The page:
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Re: [xml-dev] Fixing what's broke

You can use attributes if you find end-tags noise, or another format like JSON.
To me the end tag is crucial for readability, specially if you are
reading up instead of down.
Max Toro

On Sat, Dec 11, 2010 at 12:50 AM, rjelliffe <rjelliffe@allette.com.au> wrote:
> On Fri, 10 Dec 2010 17:06:42 -0300, Max Toro <maxtoroq@gmail.com> wrote:
>>> <trajectory:initialVelocityVarianceCoefficient>1</>
>> What is the value of this change ?
> An explicit end-tag on the same line as its start tag is noise.
> But closing brackets })] far from their open bracket {([ are confusing.
> IDEs and indention can help tame both (greying out end-tags, matching
> brackets). But they are not very reliable.
> But both add to the psychological complexity of reading the text.
> Terseness is good sometimes, but not good other times: XSLT
> trades on this by mixing XPath (a super terse language which
> becomes horrible when you get a lot of parentheses) and XML
> (a bracketed language for the high level constructs where
> start-tags may be screen-scrolls distant from end-tags.)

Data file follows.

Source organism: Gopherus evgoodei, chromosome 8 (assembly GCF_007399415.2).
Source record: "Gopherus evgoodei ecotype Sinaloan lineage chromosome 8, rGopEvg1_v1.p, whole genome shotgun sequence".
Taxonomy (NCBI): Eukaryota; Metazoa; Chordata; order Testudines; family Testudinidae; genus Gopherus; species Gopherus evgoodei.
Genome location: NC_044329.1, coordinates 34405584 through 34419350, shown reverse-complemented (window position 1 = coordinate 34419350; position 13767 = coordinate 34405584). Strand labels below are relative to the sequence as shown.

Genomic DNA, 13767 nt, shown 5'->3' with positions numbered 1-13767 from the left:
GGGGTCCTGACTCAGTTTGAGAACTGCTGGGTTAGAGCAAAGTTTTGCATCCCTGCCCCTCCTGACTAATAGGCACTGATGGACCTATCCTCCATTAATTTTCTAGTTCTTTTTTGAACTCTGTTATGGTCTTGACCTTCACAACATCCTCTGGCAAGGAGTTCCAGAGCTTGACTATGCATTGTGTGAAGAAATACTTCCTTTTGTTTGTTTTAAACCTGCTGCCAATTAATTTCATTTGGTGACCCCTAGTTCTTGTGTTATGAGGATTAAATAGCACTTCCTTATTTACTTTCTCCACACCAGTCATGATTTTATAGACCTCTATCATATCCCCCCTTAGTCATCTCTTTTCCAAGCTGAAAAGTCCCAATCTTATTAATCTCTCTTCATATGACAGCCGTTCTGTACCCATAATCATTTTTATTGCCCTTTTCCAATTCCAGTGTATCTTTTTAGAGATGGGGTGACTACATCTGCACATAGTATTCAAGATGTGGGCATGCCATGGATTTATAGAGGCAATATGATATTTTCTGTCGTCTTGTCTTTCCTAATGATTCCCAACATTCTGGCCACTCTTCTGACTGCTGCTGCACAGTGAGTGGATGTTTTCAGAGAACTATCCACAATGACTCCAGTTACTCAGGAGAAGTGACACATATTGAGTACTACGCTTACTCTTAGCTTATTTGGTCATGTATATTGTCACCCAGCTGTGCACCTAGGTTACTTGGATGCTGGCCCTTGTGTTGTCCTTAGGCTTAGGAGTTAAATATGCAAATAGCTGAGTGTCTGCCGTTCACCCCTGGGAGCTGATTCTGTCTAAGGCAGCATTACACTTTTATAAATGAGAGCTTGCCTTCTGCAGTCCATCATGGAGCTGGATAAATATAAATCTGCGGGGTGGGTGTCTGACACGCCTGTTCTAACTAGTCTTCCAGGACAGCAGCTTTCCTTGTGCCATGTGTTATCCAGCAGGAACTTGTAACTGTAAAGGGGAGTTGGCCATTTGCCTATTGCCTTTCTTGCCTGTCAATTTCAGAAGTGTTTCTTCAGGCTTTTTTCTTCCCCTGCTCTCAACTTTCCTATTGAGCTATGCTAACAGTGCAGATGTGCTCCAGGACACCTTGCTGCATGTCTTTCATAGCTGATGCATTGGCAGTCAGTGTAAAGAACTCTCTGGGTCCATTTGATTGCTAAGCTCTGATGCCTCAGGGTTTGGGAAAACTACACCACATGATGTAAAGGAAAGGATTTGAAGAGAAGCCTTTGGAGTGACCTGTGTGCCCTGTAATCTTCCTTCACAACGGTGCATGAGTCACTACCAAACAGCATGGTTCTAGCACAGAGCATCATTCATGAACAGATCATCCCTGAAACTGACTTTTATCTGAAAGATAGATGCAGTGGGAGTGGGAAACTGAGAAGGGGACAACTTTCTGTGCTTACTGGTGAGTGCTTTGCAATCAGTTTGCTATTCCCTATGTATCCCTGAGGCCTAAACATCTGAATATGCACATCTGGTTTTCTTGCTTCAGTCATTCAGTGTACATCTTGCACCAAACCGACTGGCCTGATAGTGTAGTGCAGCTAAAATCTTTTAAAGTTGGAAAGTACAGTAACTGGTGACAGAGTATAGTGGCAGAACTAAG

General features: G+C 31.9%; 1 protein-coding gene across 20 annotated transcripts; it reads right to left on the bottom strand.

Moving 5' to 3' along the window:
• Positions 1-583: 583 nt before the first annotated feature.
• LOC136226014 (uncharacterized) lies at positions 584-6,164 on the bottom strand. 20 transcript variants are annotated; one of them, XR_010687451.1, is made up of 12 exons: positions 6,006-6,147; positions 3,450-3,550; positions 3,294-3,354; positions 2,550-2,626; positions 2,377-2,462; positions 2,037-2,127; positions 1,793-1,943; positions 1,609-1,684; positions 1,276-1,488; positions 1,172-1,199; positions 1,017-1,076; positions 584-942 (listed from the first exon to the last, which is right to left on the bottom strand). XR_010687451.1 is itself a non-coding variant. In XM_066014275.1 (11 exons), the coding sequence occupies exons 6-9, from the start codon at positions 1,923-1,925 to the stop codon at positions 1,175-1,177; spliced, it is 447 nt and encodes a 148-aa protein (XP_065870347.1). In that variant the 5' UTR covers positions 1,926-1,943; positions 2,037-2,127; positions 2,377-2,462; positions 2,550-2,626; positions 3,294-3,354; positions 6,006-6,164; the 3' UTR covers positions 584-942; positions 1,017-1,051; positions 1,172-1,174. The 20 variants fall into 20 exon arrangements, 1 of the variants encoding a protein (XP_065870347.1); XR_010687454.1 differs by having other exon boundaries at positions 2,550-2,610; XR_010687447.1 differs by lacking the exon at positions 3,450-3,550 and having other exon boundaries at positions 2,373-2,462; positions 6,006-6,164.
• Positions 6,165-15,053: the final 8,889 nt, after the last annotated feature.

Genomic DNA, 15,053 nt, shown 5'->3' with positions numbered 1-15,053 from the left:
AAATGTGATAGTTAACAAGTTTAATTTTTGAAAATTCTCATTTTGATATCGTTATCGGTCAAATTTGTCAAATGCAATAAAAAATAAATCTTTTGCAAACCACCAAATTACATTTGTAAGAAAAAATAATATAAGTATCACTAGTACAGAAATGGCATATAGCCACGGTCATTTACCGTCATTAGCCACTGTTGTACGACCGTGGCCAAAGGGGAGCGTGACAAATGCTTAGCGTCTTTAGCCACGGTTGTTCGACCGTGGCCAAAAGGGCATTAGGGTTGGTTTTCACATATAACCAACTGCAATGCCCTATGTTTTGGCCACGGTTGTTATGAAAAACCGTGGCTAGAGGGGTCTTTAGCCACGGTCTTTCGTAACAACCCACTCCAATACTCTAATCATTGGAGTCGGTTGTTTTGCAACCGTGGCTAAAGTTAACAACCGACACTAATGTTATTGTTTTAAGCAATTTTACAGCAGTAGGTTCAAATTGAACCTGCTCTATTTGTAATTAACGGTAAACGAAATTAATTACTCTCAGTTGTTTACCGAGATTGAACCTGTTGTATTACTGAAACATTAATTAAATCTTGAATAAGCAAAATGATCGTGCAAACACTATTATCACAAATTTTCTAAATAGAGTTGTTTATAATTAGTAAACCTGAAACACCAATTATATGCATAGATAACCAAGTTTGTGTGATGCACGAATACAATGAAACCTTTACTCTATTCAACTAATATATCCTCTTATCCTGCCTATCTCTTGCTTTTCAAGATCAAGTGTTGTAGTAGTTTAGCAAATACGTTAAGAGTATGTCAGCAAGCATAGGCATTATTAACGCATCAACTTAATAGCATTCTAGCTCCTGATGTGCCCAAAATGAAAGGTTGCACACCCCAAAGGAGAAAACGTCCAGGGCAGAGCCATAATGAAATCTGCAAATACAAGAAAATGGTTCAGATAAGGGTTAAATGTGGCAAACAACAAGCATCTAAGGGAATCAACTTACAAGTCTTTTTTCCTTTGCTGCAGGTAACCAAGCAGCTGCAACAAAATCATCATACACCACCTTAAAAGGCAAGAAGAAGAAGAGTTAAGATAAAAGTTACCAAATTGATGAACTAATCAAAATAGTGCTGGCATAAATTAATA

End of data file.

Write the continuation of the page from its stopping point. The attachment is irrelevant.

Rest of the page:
> People who mainly work with data structures with high fanout
> and deep nesting will find explicit tags better. People who mainly work
> with shallow data structures with low fanout will find brackets and ;
> better.
> So questions about which is absolutely better devolve
> into expectations about whether high fanout/deep nesting is better
> than low-fanout/shallow nesting. Which seems to me to be a question
> so abstract as to be almost meaningless outside specific cases.
> The value of the short end- tag </> is that if it prevents line breaking on
> a screen or printing, you can fit twice as much of the information you are
> interested in. For example, yesterday I printed out a 28 page Schematron
> schema
> I have been working on for my job, for a testing system (where there is
> one phase for each test file, each phase mixing in the patterns expected
> for that test file's results.)  Having a nice pretty-printed version
> is another tool in keeping things organized and being able to look-up
> what is going on: computer text that can be efficiently organized to
> print or render well helps you be a more effective developer. Techniques
> for allowing developer effectiveness is a super important area, but not
> one where we can expect absolute statements like "this feature will always
> allow everyone to be more effective". (In HUI terms, some kinds of terseness
> in markup can act as an "affordance".)
> So what about this then: if the concern is that providing </> would allow
> people to create obscure markup where you would have track back to see
> what the start was (the distant matching bracket problem), and assuming
> it is the job of a markup language design to enforce good practice in the
> first place (hmmm), why not just allow the short end-tag </> to be used
> only on leaf elements?
> So
>   <a>blah</>
> is allowed, but not
>   <a>blah <b/>  blah </>
> Cheers
> Rick Jelliffe
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